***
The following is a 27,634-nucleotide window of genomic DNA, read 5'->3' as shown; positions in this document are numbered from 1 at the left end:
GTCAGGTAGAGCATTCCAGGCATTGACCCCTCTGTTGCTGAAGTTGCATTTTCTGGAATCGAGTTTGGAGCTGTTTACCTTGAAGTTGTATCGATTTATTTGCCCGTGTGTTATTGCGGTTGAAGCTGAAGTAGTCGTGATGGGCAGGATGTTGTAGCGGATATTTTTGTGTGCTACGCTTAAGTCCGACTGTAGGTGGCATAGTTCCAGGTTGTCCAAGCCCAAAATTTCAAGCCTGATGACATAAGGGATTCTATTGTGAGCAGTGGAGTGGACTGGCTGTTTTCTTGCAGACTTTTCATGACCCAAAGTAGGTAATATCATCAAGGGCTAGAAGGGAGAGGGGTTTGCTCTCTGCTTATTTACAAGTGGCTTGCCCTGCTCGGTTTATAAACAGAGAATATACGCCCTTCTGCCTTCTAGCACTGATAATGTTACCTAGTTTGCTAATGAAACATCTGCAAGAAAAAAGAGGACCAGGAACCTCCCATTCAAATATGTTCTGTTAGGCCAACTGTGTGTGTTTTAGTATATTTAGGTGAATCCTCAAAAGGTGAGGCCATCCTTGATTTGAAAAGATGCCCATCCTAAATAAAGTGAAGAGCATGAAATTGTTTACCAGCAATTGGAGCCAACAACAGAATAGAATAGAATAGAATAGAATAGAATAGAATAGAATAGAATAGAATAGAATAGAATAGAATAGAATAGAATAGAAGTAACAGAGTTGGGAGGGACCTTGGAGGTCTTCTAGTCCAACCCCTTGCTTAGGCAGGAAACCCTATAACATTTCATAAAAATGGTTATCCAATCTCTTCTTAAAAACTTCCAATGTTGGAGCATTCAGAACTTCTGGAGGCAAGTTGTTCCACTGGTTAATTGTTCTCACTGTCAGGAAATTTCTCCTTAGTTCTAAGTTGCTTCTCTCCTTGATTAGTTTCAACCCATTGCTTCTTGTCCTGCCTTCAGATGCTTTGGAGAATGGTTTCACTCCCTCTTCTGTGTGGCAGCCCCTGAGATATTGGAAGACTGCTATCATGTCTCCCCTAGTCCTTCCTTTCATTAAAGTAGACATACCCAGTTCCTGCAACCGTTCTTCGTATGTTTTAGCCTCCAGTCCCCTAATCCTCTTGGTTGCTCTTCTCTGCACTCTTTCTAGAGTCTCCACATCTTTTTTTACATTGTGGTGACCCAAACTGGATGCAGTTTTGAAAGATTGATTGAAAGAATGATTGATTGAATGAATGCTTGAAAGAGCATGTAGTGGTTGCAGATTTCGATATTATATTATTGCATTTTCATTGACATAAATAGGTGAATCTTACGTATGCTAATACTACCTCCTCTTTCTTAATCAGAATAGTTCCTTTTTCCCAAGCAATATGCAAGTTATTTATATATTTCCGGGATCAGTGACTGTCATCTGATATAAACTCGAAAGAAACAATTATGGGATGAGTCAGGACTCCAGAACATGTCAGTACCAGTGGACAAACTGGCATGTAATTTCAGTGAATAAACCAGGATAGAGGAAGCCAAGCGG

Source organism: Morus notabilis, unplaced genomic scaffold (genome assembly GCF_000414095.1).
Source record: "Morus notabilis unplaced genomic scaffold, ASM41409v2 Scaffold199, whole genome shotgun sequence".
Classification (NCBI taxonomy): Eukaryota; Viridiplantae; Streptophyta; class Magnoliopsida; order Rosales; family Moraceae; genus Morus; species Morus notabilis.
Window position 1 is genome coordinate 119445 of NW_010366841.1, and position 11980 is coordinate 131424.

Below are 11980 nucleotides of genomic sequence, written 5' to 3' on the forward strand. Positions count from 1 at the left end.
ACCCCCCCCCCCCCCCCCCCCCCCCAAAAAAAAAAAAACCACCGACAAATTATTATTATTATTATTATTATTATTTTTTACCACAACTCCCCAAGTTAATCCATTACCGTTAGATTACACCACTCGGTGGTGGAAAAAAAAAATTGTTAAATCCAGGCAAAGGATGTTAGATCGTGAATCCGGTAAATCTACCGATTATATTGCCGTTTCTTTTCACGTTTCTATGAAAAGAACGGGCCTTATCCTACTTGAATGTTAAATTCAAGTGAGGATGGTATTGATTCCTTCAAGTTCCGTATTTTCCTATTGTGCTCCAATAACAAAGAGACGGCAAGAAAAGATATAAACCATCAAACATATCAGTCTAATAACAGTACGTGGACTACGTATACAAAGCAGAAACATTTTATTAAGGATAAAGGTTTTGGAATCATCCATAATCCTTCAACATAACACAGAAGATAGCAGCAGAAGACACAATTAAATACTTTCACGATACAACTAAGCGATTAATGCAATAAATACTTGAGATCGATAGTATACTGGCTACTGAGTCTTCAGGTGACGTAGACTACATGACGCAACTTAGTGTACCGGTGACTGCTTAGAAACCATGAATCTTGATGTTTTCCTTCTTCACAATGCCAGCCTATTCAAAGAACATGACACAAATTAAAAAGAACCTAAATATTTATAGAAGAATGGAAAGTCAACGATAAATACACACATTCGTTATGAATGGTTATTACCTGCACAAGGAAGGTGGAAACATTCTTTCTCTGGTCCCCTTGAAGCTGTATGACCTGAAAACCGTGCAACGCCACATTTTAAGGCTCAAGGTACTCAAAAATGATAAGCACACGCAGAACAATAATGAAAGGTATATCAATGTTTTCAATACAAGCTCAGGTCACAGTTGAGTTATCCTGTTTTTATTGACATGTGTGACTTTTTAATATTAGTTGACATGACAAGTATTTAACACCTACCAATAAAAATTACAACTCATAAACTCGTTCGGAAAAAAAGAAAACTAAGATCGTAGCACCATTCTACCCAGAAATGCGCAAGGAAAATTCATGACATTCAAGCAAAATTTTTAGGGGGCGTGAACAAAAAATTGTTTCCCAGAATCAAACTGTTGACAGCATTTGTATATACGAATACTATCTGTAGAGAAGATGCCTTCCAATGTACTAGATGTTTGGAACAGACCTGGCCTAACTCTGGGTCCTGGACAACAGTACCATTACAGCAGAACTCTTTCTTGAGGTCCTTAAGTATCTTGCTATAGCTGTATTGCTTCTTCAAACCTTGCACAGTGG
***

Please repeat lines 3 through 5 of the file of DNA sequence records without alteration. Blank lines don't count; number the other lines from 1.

Source organism: Morus notabilis, unplaced genomic scaffold (genome assembly GCF_000414095.1).
Source record: "Morus notabilis unplaced genomic scaffold, ASM41409v2 Scaffold199, whole genome shotgun sequence".
Classification (NCBI taxonomy): Eukaryota; Viridiplantae; Streptophyta; class Magnoliopsida; order Rosales; family Moraceae; genus Morus; species Morus notabilis.